Traveling to Iceland was one of the most beautiful experiences of my life. At 16, I have been fortunate to travel to Europe, hike national parks, and explore cities all over the United States. Almost all of these trips have taken place in summer, when the weather is warm and the sun is shining. In Iceland for spring break, not so much. This was a huge change for my mom and me.
My favorite subject in school has always been science, so a land of volcanoes and glaciers and natural hot springs and the spot where North America and Europe come together seemed like a wonderful place to be.
Among all the awe-inspiring things we saw, my favorites were the black sand of Reynisfjara Beach, the Secret Lagoon, and the Northern Lights.
We set up base in Reykjavik, the capital, and rented a car as small as I’ve ever been in. But with the price of gas approaching $8 a gallon, the size seemed about right.
Reynisfjara Beach, right outside the fishing village of Vik on the South Coast about 2½ hours from Reykjavik, was absolutely stunning, with pitch-black sand and an ocean-facing cliff of towering stacks of hexagonal blocks of volcanic basalt. The sea and its currents are extremely dangerous; everyone made sure to stay a safe distance from the waves, which often reached farther up the sand than a tourist would expect. There were also huge rock structures rising from the ocean that attract thousands of seabirds. The entire landscape looked as though it were from a movie.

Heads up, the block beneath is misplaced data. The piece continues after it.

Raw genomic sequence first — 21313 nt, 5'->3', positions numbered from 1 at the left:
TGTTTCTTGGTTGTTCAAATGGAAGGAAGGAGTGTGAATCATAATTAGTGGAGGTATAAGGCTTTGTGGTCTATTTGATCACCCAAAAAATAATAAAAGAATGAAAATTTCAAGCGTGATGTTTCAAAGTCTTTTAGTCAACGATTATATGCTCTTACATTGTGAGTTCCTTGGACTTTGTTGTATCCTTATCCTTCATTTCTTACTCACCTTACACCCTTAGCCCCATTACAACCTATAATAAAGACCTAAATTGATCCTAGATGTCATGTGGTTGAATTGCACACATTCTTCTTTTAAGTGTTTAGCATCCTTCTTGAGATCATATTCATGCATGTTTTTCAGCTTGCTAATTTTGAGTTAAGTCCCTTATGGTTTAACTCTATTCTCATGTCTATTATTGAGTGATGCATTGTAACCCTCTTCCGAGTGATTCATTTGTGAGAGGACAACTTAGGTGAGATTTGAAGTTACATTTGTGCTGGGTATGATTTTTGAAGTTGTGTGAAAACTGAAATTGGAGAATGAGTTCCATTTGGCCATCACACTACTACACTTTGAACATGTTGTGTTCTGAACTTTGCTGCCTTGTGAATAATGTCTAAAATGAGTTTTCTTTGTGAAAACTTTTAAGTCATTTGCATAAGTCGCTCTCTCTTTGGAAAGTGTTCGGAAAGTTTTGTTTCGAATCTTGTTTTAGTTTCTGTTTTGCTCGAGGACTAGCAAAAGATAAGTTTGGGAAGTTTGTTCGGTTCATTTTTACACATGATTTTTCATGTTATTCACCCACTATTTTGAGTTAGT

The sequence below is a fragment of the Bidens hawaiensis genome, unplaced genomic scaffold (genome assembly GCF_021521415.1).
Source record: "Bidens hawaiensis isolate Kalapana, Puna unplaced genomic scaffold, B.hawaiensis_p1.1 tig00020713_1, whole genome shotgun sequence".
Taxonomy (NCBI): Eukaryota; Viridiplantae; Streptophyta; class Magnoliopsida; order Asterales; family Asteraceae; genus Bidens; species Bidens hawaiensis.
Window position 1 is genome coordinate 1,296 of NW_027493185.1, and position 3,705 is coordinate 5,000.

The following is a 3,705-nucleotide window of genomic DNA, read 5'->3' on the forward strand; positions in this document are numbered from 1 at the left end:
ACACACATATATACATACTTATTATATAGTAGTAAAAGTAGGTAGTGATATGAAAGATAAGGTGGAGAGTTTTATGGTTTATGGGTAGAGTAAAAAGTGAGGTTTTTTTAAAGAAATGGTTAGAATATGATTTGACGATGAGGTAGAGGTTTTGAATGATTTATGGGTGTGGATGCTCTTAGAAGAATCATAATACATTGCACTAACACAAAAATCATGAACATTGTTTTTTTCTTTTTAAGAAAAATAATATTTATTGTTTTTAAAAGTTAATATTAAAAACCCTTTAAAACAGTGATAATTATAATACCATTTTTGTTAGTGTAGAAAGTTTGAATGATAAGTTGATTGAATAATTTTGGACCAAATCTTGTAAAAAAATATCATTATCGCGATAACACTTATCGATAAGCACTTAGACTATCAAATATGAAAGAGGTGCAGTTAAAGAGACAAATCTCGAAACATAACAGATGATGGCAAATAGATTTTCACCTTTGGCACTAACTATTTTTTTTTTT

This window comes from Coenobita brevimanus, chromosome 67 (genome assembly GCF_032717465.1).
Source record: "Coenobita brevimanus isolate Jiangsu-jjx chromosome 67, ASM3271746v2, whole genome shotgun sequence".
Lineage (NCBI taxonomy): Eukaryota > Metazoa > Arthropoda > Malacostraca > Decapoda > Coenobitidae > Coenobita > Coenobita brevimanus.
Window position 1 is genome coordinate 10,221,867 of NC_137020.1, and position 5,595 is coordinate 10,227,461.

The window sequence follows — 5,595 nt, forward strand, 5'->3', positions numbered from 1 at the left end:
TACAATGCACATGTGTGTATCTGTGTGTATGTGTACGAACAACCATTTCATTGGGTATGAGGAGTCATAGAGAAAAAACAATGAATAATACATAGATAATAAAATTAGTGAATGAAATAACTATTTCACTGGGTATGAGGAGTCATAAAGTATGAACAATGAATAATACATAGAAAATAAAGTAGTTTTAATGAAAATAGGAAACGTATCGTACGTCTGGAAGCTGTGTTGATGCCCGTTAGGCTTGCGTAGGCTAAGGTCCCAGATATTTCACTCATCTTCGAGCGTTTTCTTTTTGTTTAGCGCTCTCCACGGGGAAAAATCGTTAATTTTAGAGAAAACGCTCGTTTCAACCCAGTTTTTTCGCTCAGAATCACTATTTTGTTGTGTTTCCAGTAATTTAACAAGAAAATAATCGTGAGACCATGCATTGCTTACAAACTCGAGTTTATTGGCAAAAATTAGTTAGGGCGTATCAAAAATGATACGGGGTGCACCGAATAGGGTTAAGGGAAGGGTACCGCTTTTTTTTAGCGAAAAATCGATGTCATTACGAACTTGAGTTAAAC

The Secret Lagoon was one of our stops along the Golden Circle, a commonly traveled sightseeing trip. Located in Flúoir, the lagoon was only a half-hour drive from Gullfoss, a ginormous double waterfall that is a signature attraction in Iceland (and that is pictured on the cover of one of my dad’s Echo & the Bunnymen albums). The lagoon itself is fed by hot springs and is surrounded by rocks and has pebbles along the bottom. The water temperature was perfect, and the steam made for awesome photographs. Compared to our experience at Blue Lagoon, the Secret Lagoon was much more calming, and a lot less busy!
Seeing the Northern Lights had been on my bucket list since I was in elementary school. Witnessing them in person was so much more beautiful than I ever imagined. We took a tour bus out near Keflavik (where the airport is) and parked in the middle of nowhere. At 10:30, the sky was black except for the moon, and we were beginning to lose hope. We then noticed a faint green stripe across the sky. It started to become much more vibrant, with purple on the edges. I was already speechless, but then the lights began to dance. I watched as the green and purple lines twirled around in the sky. They even made a swirl shape that appeared to surround the moon. It was the highlight of my entire trip, and I will never forget it.
Brielle Tuvim writes from Glenside.
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